3 Candidates' Spending Tops Funds Raised in Quarter
Three prominent contenders for the Democratic presidential nomination -- Sens. John F. Kerry (Mass.) and John Edwards (N.C.) and Rep. Richard A. Gephardt (Mo.) -- spent more than they raised during the last quarter, depleting crucial resources as the Jan. 19 Iowa caucus and the Jan. 27 New Hampshire primary fast approach.
Sen. Joseph I. Lieberman (D-Conn.) barely stayed out of the red for the quarter, raising $3.63 million and spending $3.59 million.
The third-quarter struggles of the four candidates, all members of Congress, sharply contrasted with the performance of former Vermont governor Howard Dean and retired Gen. Wesley K. Clark, who are campaigning for their party's nomination as outsiders. Both raised substantially more than they spent in the three-month period ending Sept. 30.
Dean set a record for Democratic presidential fundraising in a quarter, collecting $14.8 million and spending $8.8 million. Combined with money raised earlier this year, Dean had a cash balance of $12.4 million on Sept. 30, up from $6.4 million at the end of June, according to aides.
Clark, who entered the race in the closing two weeks of the quarter, raised $3.5 million, spent just over $100,000, for a balance of $3.4 million, according to a report his campaign filed yesterday with the Federal Election Commission. Early last night, he was the only one of the leading candidates to have filed a complete quarterly report. The other major campaigns all supplied general information to reporters, saying they would meet the midnight deadline.
President Bush's reelection campaign released his totals for the quarter on Tuesday -- $49.5 million. He has raised $83.9 million since he announced his reelection campaign in May, and has $70.4 million in the bank.
Edwards and Kerry, the two fundraising leaders among the Democrats at the end of the first quarter last spring, both spent far more than they raised in the third quarter.
Edwards raised $2.1 million, and transferred $460,000 from his abortive Senate reelection campaign to his presidential fund, for a total of $2.6 million. He spent more than twice that, $5.9 million, leaving him a cash balance of $4.8 million, down from $8.1 million at the end of June.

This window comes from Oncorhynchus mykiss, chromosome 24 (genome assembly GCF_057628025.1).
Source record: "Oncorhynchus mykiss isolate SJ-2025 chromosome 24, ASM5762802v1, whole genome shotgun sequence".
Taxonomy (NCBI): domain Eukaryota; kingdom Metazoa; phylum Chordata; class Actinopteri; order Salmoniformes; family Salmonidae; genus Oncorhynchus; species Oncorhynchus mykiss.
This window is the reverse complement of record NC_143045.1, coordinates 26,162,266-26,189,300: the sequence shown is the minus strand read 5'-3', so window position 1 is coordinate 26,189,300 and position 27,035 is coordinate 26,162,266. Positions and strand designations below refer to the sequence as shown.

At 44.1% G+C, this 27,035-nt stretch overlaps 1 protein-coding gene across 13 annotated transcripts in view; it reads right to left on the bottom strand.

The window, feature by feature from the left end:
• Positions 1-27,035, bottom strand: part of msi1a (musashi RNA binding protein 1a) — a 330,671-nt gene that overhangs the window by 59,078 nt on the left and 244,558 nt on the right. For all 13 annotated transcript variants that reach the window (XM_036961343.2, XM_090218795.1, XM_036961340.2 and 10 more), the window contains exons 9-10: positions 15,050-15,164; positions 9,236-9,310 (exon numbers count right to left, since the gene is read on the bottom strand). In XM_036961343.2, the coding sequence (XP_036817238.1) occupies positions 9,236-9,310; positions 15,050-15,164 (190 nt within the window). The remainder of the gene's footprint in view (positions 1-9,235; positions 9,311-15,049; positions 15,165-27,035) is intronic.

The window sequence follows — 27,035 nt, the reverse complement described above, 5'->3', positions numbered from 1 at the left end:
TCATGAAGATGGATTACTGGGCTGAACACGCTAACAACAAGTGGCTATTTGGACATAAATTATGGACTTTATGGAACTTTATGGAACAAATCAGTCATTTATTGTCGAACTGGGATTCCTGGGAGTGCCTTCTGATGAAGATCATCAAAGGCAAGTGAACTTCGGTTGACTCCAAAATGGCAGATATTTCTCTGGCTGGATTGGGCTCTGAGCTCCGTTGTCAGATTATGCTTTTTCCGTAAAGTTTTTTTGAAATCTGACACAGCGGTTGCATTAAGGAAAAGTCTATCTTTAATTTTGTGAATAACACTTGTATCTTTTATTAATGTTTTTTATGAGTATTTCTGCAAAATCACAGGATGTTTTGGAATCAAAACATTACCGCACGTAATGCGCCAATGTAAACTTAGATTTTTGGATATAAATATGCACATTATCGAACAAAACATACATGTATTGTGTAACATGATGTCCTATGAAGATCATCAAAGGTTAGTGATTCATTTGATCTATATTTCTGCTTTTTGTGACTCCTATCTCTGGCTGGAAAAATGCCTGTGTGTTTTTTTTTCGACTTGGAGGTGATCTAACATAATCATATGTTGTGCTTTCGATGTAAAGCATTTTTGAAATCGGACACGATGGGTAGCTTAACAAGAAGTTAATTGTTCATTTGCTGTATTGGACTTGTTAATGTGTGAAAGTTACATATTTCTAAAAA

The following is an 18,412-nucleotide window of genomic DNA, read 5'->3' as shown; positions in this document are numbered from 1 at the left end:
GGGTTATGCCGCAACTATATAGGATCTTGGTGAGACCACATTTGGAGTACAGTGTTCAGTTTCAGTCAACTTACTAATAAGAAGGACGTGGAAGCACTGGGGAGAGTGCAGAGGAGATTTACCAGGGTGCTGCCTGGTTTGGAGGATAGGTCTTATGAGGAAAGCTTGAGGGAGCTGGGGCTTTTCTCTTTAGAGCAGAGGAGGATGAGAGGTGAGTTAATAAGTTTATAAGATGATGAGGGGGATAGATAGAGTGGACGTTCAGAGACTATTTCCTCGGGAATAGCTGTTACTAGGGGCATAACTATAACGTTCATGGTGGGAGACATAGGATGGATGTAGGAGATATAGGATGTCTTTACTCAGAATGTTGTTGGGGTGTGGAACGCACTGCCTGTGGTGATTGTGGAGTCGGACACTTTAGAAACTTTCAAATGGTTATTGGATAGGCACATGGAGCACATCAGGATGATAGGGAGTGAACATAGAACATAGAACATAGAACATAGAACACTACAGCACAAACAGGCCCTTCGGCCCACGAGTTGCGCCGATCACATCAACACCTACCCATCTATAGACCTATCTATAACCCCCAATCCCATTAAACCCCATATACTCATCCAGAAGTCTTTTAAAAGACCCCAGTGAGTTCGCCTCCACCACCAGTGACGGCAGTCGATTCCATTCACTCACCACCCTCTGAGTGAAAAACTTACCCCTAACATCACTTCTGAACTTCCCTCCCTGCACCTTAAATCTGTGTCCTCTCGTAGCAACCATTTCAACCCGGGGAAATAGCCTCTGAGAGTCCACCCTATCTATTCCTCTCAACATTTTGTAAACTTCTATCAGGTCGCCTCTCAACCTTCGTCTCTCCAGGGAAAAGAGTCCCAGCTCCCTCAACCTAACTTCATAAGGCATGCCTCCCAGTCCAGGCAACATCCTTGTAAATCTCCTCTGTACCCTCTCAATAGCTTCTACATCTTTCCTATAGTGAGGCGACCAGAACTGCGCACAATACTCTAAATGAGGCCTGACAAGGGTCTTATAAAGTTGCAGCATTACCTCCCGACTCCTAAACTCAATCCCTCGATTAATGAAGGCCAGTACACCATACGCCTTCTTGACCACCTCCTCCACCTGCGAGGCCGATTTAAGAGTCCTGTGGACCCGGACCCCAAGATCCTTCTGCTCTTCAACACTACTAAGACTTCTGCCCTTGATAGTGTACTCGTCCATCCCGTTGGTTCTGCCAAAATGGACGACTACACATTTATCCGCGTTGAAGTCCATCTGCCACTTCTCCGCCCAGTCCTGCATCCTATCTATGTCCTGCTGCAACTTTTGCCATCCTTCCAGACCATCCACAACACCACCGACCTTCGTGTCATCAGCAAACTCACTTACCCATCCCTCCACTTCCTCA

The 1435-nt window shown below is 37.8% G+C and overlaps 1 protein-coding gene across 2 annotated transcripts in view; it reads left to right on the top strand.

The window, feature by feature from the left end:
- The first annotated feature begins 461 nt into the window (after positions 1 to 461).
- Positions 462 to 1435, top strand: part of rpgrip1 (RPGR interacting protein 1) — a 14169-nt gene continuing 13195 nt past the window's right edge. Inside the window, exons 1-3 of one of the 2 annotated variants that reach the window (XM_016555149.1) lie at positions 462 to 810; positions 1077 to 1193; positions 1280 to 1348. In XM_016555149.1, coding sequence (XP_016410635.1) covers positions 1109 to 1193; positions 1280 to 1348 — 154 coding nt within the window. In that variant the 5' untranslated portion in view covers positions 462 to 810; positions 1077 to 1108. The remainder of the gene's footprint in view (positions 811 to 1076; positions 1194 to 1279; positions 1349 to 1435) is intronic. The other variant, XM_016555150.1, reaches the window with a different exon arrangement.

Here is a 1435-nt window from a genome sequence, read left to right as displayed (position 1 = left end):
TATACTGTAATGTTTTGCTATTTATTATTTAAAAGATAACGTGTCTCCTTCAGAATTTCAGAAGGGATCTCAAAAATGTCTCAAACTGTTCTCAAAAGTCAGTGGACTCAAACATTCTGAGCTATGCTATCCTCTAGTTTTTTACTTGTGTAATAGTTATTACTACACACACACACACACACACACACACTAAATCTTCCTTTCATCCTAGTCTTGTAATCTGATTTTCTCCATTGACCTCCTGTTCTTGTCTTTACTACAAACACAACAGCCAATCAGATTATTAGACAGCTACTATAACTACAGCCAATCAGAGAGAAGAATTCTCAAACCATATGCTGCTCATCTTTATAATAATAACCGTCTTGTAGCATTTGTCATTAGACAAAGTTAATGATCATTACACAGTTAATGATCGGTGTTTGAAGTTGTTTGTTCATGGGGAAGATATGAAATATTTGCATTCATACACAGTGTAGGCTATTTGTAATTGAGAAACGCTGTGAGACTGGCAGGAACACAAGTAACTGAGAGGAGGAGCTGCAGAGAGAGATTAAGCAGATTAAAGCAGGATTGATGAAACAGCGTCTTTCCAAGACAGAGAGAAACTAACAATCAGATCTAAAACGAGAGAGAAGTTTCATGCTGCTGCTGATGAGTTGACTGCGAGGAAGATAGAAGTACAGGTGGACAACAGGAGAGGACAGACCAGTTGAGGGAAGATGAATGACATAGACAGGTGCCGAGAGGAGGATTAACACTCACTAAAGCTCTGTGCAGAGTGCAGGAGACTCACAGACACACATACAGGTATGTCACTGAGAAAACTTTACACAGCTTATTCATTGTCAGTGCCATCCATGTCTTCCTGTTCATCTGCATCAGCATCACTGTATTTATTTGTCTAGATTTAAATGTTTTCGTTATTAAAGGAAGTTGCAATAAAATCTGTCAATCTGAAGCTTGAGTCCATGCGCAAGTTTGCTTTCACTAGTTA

Jennifer Palmieri, spokeswoman for the Edwards campaign, sought to put the figures in the best possible light. "We have what we think we need for an aggressive national campaign," she said.
Kerry spent about $7 million, $3 million more than he raised in the quarter. Kerry, one of the more successful Democratic fundraisers earlier this year, saw his cash balance fall from $10.8 million at the end of June to $7.8 million at the end of September.
Gephardt, in turn, raised $3.8 million for the quarter, and spent $4.2 million. By the end of September, he had $5.9 million in the bank, down from $6.3 million at the end of June.
The Clark campaign pointedly noted that in the two weeks between their candidate's announcement in September and the end of the quarter, he "far outpaced the early fundraising efforts of every other Democratic candidate. General Clark averaged nearly $250,000 a day in contributions. By contrast . . . Dean took in approximately $446 a day [and] Kerry took in $5,975 a day."
In contrast to Edwards, Gephardt, Lieberman and Kerry, who were slow to release overall figures for the third quarter yesterday, both the Clark and Dean campaigns were eager to highlight their fundraising. Joe Trippi, Dean's campaign manager, was on the phone with reporters for more than an hour talking about it.
In a statement issued by his campaign, Dean declared that his fundraising success represents in part a repudiation of his party's "establishment."
"This report documents an American citizenry that is awakening to reclaim their democracy and restore their republic; a citizenry that wants to take back their economy from corporate scandals and corporate executives who inflate their salaries while fleecing pension funds; a citizenry that fears its elected officials are bankrupting their children's future. . . . They feel betrayed by a Democratic Party establishment that rolled over and provided no opposition, no debate, to a mistaken war and continued attacks on our civil liberties."
Lieberman spokesman Jano Cabrera said, "This is one of those times when money actually reflects reality." The Democratic contest, he said, has come down to "Howard Dean versus 'fill in the blank.' "
Database editor Sarah Cohen contributed to this report.
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